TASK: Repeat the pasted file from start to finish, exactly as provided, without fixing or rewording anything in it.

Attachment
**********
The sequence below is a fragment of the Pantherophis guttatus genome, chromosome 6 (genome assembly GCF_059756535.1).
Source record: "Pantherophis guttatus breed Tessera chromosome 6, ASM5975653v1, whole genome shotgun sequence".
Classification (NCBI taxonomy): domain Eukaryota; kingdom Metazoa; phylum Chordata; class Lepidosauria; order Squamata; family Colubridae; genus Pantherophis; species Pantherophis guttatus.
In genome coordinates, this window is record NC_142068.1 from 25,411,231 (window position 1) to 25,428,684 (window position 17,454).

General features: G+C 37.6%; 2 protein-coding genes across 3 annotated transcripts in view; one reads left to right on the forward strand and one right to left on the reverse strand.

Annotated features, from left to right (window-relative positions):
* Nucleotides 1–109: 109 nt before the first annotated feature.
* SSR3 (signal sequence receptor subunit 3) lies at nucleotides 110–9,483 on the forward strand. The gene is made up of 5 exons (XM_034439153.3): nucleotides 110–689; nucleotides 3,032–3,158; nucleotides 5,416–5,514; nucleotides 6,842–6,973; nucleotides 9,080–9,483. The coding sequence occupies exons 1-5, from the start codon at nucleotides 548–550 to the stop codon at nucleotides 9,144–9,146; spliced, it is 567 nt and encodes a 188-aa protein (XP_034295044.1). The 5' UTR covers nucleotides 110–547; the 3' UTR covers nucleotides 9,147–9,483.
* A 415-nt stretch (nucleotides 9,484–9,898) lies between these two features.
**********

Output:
The sequence below is a fragment of the Pantherophis guttatus genome, chromosome 6 (genome assembly GCF_059756535.1).
Source record: "Pantherophis guttatus breed Tessera chromosome 6, ASM5975653v1, whole genome shotgun sequence".
Classification (NCBI taxonomy): domain Eukaryota; kingdom Metazoa; phylum Chordata; class Lepidosauria; order Squamata; family Colubridae; genus Pantherophis; species Pantherophis guttatus.
In genome coordinates, this window is record NC_142068.1 from 25,411,231 (window position 1) to 25,428,684 (window position 17,454).

General features: G+C 37.6%; 2 protein-coding genes across 3 annotated transcripts in view; one reads left to right on the forward strand and one right to left on the reverse strand.

Annotated features, from left to right (window-relative positions):
* Nucleotides 1–109: 109 nt before the first annotated feature.
* SSR3 (signal sequence receptor subunit 3) lies at nucleotides 110–9,483 on the forward strand. The gene is made up of 5 exons (XM_034439153.3): nucleotides 110–689; nucleotides 3,032–3,158; nucleotides 5,416–5,514; nucleotides 6,842–6,973; nucleotides 9,080–9,483. The coding sequence occupies exons 1-5, from the start codon at nucleotides 548–550 to the stop codon at nucleotides 9,144–9,146; spliced, it is 567 nt and encodes a 188-aa protein (XP_034295044.1). The 5' UTR covers nucleotides 110–547; the 3' UTR covers nucleotides 9,147–9,483.
* A 415-nt stretch (nucleotides 9,484–9,898) lies between these two features.